Laser gives mids vision to fly

Academy: Thanks to eye surgery, more qualify to be Navy pilots.

February 27, 2003|By Ariel Sabar | Ariel Sabar,SUN STAFF

BETHESDA -- Midshipman Graham MacDonald zips around in a sports car. He plunges down mountains on a snowboard. And he surfs monster waves after hurricanes.

But because his vision was too lousy to make out even the big "E" on an eye chart, the Naval Academy junior resigned himself to a job aboard surface ships, plodding vessels that offer as much driving excitement as the Goodyear blimp.

Then MacDonald's career prospects took a hairpin turn. At the National Naval Medical Center here one recent Thursday, a doctor fired a laser beam into his eyes and then said words that were like a purring jet engine to his ears: "You have pilot's vision now."

Laser eye surgery, still a niche procedure in the civilian world, is reshaping futures across the military academies. For generations, aspiring pilots born with anything less than perfect sight were shunted into non-aviation fields or, at best, careers as "backseaters," working behind the pilot.

Now, the eyesight needed for lightning-quick maneuvering in a cockpit can be acquired, at taxpayers' expense, in 15 minutes at a doctor's office.

About 275 members of MacDonald's class -- nearly 80 percent of those who entered Annapolis with less than 20/20 vision -- will leave with surgically perfected eyes. That's up from 50 students in the Class of 2001, the first offered the procedure.

At the Air Force Academy, 31 cadets have chosen to go under the laser since the start of its program last fall. The U.S. Military Academy, in West Point, N.Y., sent its first cadet for eye surgery this month.

If the country goes to war with Iraq, some fighter jets prowling above the Persian Gulf will likely have surgically sharpened eyes in the cockpit.

The academies' laser surgery programs are an expansion, in scope and purpose, of those available to active-duty troops. The Navy started its program in 1997, and the Army and Air Force followed in 2000 and 2001. The goal was to hone the performance of troops in key combat jobs.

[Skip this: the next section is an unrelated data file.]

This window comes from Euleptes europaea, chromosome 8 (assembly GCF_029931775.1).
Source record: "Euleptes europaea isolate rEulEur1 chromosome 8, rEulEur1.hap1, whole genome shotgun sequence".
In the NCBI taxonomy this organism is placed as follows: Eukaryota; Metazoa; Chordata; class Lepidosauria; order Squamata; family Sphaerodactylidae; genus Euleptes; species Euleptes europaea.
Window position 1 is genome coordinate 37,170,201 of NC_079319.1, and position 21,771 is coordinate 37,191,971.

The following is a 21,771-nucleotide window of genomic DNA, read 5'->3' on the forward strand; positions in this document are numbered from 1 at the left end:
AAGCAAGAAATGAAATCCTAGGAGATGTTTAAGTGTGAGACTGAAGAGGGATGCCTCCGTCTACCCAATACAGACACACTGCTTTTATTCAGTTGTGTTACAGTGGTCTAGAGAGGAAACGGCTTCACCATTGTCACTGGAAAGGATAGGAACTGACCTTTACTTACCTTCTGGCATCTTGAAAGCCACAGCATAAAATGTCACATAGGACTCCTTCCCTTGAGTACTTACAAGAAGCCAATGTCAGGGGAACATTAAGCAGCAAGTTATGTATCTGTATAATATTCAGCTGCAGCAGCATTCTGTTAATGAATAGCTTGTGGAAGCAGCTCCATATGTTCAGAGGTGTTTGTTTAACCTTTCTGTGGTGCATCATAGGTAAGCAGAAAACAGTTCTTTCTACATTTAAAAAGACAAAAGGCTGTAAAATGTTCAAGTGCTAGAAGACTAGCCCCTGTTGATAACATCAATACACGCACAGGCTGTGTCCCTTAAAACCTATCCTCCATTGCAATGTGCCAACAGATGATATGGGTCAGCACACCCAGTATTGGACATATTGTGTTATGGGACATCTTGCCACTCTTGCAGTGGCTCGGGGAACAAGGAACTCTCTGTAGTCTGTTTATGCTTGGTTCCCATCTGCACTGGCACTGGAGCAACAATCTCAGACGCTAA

Soon, the academies wanted in. Military officials believed the surgery would stiffen competition for prestigious jobs as pilots and special warfare officers.

They also want to protect the country's investment in academy students, who cost $250,000 each to educate. Military officials hope the procedure will open career doors that keep graduates in the military beyond the required five years.

Surgery recipients are already edging out rivals who might have made the cut for pilot jobs in years past. This year, 327 members of the Naval Academy's senior class competed for the 267 pilot slots for Annapolis grads. Of those picked, 57 had undergone the eye surgery.

Forty-five seniors competed for 16 academy slots with the SEALs, the Navy's special warfare arm. Four of those picked had undergone the surgery.

One academy junior, Kris E. Von Krueger, said he chose the academy over a college with a Naval Reserve Officer Training Corps program because of the surgery's availability.

"I bet on the fact that I could get this surgery to fly," said Von Krueger. "If I was going to subject myself to the extra rules and regiment of the academy, I wanted to get a reward that was proportional."

MacDonald now has his eyes on the F/A-18 Super Hornet fighter plane. "I'm always pushing the limit," he said. "It's kind of hard to do that on a ship that goes 28 knots."

Laser eye surgery is still in the study stage in the military. About 1 percent of the patients wind up with worse vision; up to 5 percent have reported decreased night vision, haze, halos around lights and difficulty distinguishing objects in low-contrast settings such as snowy mountains or deserts.

How the reshaped eyes hold up under extreme gravitational forces is another concern. And a study is under way comparing the performance of pilots born with perfect vision with that of surgery recipients.

So, the academies are moving with caution. Of the 500 Air Force cadets picked for pilot slots each year, no more than 50 can have had the surgery.

In the Navy, students must wait three months and have doctors confirm that their eyes have healed before they are deemed eligible to fly.

Still, so many of the Naval Academy's top students now have the eyesight to fly that some specialties are failing to draw the interest they once did. Last year, for the first time, the academy sent fewer than its quota of 140 graduates to submarine jobs, a field that has tended to attract those with good grades but less-than-perfect eyesight. It missed its quota again this year.

Navy personnel officials say they do not view the eye surgery as a significant factor in the academy's failure to produce more submarine officers.

The Navy was the first military branch to embrace the surgery. In 1993, growing concerns about the use of glasses and contact lenses in cockpits and in special warfare led Navy doctors to study procedures gaining credibility in medical circles.

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